An hour and a half later they arrived in front of a tired looking brick building in downtown Trenton, New Jersey. As they entered the neighborhood health clinic, he pointed to a row of empty plastic seats. She sat down as he went to the counter and watched him talk to a nurse in a blindingly white uniform as he filled out paperwork. She still to this day remembered the conversation he had minutes later with another nurse in the waiting room to which they were taken a bit later. She could not forget the lies he had told the dejected-looking nurse who stole quick, nervous glances at Laura while shaking her large head at the skinny child in front of her.
“…I need to know. This boy she’s seeing’s no good. This would ruin her for life. I thought I raised her better after my wife died…”
He scowled at her as he spoke, and then turned back to the nurse. Laura knew better than to interrupt his lies.
“I understand, Mister…” The fat blonde-haired woman pushed a stiff lock of hair from her chubby face as she looked at the information sheet Joseph had filled out minutes before. She put her thick finger on his name and gave him a weak smile.
“…Mister Johnson. How far along do you think she is?”
“Two months, maybe less.”
“Alright.” The large woman, after a brief struggle with gravity, stood upright from her low wooden chair. She glanced again at Laura with thin lips pressed tightly together. She shook her head before looking back at her clipboard and addressed Joseph.
“Mr. Johnson, how old is Maggie?”
Satisfied with his lies, she had nodded.
“The doctor will see her in a few minutes. Sir, this won’t take too long.”
He did. And she was. Almost nine weeks.
The abortion came three days later. Not at the clinic they had gone to, but directly off base in a building off the side entrance road that was boarded up in the front. The last thing she remembered as she laid on the uneven table under two large floodlights was a trim, nervous man telling her to breathe deeply through the mask on her face. And her father, standing at the door to the room, watching her. The garden variety, unlicensed nurse scraped the new life out of her. And scarred her insides so badly that eight years later, after years of crippling cramps and rivers of blood during her periods, Laura had had a hysterectomy three days before she graduated from Arizona State University with dual degrees in Counseling and Physical Education. Her mother had cried in the stands as Laura got up out of the wheelchair her classmate was pushing so that she could walk the two steps to get her diploma. Laura’s mother had made the drive up from Tucson alone; Joseph was working somewhere back East as a Base Transitional Coordinator and was helping to close down a military base. Laura couldn’t have been happier. He—no, they—had changed after her backroom abortion. He had barely spoken to her—and hadn’t touched her—for almost two years after the operation. Her joy was barely contained as she had slowly healed (he was gone by then). She had just begun walking when she entered the first of too many dojos, this one a Kempo Karate class, about a month after the operation. Her father had left a week earlier for a one-year remote tour of duty at a base in Korea. The tension in the household was cut only with timid questions from her mother. Those and her father’s gruff replies.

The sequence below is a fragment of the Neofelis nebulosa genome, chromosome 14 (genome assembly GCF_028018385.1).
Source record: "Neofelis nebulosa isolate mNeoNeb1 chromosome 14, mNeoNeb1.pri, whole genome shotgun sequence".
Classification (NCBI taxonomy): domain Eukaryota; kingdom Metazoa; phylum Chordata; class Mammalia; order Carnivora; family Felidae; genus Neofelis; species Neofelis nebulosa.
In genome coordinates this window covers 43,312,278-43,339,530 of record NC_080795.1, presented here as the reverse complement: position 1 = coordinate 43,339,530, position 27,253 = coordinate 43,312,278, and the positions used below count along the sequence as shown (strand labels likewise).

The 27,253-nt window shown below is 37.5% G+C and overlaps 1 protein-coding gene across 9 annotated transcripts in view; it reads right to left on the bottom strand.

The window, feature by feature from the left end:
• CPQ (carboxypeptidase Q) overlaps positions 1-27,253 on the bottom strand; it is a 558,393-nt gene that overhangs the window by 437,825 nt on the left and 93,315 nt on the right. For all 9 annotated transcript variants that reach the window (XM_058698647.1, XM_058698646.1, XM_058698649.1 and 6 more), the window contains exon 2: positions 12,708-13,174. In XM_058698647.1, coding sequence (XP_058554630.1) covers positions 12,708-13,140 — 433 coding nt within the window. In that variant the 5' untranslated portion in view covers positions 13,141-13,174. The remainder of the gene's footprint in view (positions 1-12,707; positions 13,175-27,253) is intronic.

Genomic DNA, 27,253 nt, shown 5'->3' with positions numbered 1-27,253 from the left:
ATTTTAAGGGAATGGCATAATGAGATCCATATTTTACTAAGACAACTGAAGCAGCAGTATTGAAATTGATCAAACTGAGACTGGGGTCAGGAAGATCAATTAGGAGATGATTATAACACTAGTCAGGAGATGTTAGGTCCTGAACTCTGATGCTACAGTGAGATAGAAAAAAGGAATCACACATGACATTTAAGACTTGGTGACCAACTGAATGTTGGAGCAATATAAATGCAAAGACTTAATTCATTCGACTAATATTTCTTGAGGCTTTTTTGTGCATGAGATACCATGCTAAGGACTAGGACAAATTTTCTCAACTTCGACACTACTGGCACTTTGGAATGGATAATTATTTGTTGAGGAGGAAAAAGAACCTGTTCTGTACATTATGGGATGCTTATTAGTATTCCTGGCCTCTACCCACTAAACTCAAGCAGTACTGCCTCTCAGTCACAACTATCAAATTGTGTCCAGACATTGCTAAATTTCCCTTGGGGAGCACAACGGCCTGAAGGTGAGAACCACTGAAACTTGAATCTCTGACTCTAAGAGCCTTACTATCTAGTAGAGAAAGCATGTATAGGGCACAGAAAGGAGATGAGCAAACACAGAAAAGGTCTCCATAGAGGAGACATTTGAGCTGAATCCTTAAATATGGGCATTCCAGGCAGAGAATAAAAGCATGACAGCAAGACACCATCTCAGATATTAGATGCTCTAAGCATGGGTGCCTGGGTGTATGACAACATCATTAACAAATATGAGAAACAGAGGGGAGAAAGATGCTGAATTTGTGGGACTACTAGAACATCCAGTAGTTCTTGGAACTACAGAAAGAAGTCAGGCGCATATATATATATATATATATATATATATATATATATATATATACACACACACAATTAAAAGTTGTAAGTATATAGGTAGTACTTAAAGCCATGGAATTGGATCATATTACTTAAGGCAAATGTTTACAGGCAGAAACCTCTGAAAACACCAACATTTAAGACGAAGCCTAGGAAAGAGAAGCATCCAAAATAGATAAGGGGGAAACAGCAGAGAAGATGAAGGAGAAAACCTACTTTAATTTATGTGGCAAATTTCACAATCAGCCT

“Joe, she would have told me. She’s never lied to me about anything…”
“If you had been a better mother, this wouldn’t have happened, Diane. You needed to keep a closer eye on her and you didn’t. Some boy did this to her. If this scars her, it’s your fault…”
His lies had hurt worse than her healing wounds. And still Laura was too afraid to say a word, even when her mother came to her room late that same night. Thinking her asleep, Diane Gaye had stood in the doorway of Laura’s darkened bedroom and had sobbed quietly for almost an hour before leaving. Her tears had fallen almost as silent as the ones Laura had left on her pillow that night as she had faked sleep while watching her mother’s bent silhouette. All of these thoughts flooded her mind as she drove toward Tucson. The highway patrolman, having thought her in need of help, had gone on his way after she assured him she was okay. In the thirty minutes since she’d talked to the young officer, she had covered almost forty-five miles at more than eighty miles per hour. Today was the day all lies stopped.
Adjusting her rearview mirror as she passed the Pinnacle Peak exit on southbound I-10 (about two thirds of the way to Tucson), a tight smile cut into the frown on her face.
Shit’s gonna hit the fan today, she thought. Let’s see the motherfucker clean this up.
Taking another glance into the rearview mirror, Laura’s smile grew as she saw that the coast was clear. She pushed the gas almost to the floor and edged the speed of the car to slightly more than ninety miles an hour…